My time in Afghanistan has convinced me that the U.S. is drawing the wrong conclusions from the Iraq experience. The most obvious lesson of course is not to invade and occupy another country. But in addition, none of the factors that helped reduce the violence in Iraq exist in Afghanistan. At 20 percent of the Iraqi population, Sunni Arabs could be brutally crushed by Shiites and Americans until they were forced to accept a new order. The Taliban are dominated by Pashtuns who are 40 percent of the Afghan population, the largest group. And the Taliban have every reason to feel like they are winning. Every year they control more and more of the country and reduce the ability of the Afghan government to operate anywhere. In fact now there are Taliban groups in non Pashtun areas, among Tajiks, Uzbeks and Turkmen. Moreover, the Taliban are not only Taliban these days, meaning they are not just religious students led by Mullahs, the way they were when they fought the British in the 19th Century, the Russians in the 1980s or warlords in the 1990s. Many of them are just common Afghans, farmers, villagers, who view themselves as Mujahedin.
In Iraq the key battles were in urban areas — Baghdad, Ramadi, Basra and elsewhere — with grid-like neighborhoods and paved roads. With enough brutality it was possible to control the population. In Afghanistan the center of gravity is in the rural areas where most of the population lives, not in the cities. The Taliban are in the many thousands of villages. Kabul and other cities may never fall, but the countryside will remain in Taliban hands. The Americans are not using the tactics that were effective for them in Iraq. They are not basing themselves in communities. They can’t since there are thousands and thousands of villages. They are unable to control the population. It is impossible to live among the people the way the Americans did during the surge in Iraq, because there is no population concentration, and every home in a village is so far away from another, and there are few roads. You can rumble along a road for a few hours to shake hands and drink tea with some elders only to head back to the base to get a burger and ice cream before the chow hall closes, but the Taliban own the night and can undermine any deal you will make. They are part of the community.
There is also no civil war between Afghan insurgents the way there was in Iraq. The Taliban may not be very well organized but the various groups are united enough to focus on their enemies and win over more Afghan support. Al Qaeda is not even in Afghanistan, it was defeated by 2002 and the survivors fled to Pakistan. The Taliban are locals fighting for local reasons, led by Afghans fighting for Afghanistan. They were never very close to al Qaeda. They inherited Bin Laden and his Arab fighters when they spread to Jalalabad and elsewhere in the 1990s and disapproved of the troublesome foreigners but were bound by their own rules of hospitality and Islamic solidarity. After the punitive American raid in revenge for September 11, though, a new Taliban emerged. They learned from their mistakes and have signaled that they would not allow al Qaeda to return. Indeed the Taliban control most of the country and al Qaeda has not returned, preferring the better infrastructure and safety of Pakistan. Nobody has explained why al Qaeda in Afghanistan is more dangerous than al Qaeda in Pakistan. The Americans have to rely on deniable drone strikes in Pakistan out of sensitivity to Pakistani sensibilities. Were al Qaeda to attempt a return to Afghanistan, the Americans and their B-52s could wipe out the entire valley.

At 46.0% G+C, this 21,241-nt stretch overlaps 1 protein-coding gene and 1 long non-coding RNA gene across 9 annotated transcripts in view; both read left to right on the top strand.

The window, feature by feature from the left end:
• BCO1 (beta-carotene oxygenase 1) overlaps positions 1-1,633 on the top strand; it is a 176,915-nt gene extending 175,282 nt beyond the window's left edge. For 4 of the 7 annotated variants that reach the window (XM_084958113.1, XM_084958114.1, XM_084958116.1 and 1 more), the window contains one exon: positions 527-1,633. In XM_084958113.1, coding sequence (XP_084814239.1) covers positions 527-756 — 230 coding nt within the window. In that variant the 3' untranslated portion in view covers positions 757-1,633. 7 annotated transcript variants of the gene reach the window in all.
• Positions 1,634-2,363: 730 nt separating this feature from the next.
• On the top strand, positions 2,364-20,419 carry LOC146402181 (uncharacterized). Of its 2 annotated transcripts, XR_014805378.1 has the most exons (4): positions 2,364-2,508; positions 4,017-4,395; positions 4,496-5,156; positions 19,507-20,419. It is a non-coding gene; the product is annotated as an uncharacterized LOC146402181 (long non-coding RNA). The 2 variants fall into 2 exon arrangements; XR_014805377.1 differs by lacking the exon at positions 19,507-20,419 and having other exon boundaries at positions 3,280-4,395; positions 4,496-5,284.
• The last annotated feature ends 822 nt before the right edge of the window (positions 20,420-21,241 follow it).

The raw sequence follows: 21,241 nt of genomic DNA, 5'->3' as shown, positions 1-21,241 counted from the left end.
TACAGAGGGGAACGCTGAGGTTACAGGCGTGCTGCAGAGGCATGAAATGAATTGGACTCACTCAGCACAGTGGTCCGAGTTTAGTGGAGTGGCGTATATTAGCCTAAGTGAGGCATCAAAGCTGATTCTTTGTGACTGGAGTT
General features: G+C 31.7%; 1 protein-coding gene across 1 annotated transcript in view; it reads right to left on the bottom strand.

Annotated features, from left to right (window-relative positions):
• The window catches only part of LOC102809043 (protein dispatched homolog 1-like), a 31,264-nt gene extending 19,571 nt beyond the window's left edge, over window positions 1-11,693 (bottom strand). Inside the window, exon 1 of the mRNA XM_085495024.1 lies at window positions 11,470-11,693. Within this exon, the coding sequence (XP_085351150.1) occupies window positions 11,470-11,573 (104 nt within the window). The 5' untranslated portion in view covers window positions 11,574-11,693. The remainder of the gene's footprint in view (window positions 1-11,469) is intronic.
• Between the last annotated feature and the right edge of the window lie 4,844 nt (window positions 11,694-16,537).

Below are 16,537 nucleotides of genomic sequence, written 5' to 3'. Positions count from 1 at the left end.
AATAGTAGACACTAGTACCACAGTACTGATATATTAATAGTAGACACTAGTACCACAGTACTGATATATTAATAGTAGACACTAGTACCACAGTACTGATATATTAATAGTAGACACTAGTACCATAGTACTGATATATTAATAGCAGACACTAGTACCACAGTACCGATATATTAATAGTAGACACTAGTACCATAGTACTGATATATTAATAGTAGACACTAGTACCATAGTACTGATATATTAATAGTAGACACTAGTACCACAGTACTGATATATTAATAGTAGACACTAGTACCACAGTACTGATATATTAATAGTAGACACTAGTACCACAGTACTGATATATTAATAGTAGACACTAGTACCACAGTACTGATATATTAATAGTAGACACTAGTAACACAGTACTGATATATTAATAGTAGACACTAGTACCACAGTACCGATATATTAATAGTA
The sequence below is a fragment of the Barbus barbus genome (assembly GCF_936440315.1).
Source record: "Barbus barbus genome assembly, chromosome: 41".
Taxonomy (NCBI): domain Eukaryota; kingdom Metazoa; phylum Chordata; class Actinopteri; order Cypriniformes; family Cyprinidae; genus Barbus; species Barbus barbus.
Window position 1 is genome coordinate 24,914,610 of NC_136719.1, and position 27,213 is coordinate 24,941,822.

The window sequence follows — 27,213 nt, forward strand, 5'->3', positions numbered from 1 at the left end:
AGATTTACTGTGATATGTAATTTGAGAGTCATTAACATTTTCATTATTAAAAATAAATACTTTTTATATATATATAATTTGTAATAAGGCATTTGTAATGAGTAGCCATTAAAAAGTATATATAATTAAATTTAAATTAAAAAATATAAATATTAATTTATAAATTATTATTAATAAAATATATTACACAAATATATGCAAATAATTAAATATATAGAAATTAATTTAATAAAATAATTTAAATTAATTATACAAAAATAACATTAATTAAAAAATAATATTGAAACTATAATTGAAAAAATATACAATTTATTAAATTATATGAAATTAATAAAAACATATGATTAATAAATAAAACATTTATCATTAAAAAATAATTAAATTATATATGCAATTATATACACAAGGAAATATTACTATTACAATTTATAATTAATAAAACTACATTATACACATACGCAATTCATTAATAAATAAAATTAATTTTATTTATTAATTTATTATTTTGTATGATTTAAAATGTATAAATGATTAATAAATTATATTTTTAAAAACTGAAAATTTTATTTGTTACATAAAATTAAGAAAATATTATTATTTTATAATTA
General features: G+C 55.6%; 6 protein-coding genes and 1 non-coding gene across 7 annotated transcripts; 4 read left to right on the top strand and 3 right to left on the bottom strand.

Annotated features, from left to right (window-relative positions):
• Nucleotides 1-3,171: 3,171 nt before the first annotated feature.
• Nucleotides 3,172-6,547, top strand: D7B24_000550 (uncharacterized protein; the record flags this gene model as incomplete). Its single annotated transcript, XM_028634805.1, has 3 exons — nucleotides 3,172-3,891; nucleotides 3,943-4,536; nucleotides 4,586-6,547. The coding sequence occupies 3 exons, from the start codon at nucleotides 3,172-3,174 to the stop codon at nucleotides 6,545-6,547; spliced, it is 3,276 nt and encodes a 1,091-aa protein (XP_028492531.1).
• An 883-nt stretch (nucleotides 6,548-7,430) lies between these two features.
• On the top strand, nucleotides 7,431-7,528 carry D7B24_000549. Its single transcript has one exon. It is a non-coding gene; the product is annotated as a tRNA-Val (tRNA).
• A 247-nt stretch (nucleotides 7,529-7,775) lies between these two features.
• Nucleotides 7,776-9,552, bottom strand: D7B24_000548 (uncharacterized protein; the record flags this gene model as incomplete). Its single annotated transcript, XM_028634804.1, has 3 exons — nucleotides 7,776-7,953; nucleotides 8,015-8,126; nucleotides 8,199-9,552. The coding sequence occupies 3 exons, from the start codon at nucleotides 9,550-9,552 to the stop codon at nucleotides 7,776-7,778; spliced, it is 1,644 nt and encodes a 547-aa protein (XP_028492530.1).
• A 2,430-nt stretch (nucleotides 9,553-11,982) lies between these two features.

All we have succeeded in doing is pushing all of Afghanistan’s problems into Pakistan, a country with nuclear weapons, a huge population and a persistent conflict with India. So now the Taliban and al Qaeda and drug networks are in Pakistan and our drone strikes are pushing them deeper into Pakistan, even into Karachi. How is that an improvement? Pakistan is not Iran. Iran had an interest in making sure friendly Shiites took over the government in Iraq. And it had an interest in undermining the American occupation because America threatened Iran with regime change and now had tens of thousands of troops on the Iranian border. In the end, though, Tehran and Washington wanted the same thing in Baghdad, and backed many of the same political forces. But Pakistan is interested in preventing a pro-India government from taking over in Afghanistan. It’s not fighting America, it’s fighting its regional foe who will remain when the Americans eventually abandon Afghanistan as they will.